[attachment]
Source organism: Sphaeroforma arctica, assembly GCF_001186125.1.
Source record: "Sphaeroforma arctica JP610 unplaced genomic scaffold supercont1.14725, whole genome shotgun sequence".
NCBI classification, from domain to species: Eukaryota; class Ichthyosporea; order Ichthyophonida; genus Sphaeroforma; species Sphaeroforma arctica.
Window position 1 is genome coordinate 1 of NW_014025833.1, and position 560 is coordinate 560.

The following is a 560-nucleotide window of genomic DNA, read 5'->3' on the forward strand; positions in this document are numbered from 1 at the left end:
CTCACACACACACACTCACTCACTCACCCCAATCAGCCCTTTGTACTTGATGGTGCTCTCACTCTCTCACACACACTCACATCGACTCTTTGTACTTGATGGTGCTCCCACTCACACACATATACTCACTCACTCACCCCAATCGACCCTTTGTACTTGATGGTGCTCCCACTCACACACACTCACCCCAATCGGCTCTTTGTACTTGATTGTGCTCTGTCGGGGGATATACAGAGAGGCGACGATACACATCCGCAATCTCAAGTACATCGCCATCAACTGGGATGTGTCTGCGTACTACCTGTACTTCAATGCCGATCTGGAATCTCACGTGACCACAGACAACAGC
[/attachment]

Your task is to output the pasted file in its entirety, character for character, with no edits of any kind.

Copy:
Source organism: Sphaeroforma arctica, assembly GCF_001186125.1.
Source record: "Sphaeroforma arctica JP610 unplaced genomic scaffold supercont1.14725, whole genome shotgun sequence".
NCBI classification, from domain to species: Eukaryota; class Ichthyosporea; order Ichthyophonida; genus Sphaeroforma; species Sphaeroforma arctica.
Window position 1 is genome coordinate 1 of NW_014025833.1, and position 560 is coordinate 560.

The following is a 560-nucleotide window of genomic DNA, read 5'->3' on the forward strand; positions in this document are numbered from 1 at the left end:
CTCACACACACACACTCACTCACTCACCCCAATCAGCCCTTTGTACTTGATGGTGCTCTCACTCTCTCACACACACTCACATCGACTCTTTGTACTTGATGGTGCTCCCACTCACACACATATACTCACTCACTCACCCCAATCGACCCTTTGTACTTGATGGTGCTCCCACTCACACACACTCACCCCAATCGGCTCTTTGTACTTGATTGTGCTCTGTCGGGGGATATACAGAGAGGCGACGATACACATCCGCAATCTCAAGTACATCGCCATCAACTGGGATGTGTCTGCGTACTACCTGTACTTCAATGCCGATCTGGAATCTCACGTGACCACAGACAACAGC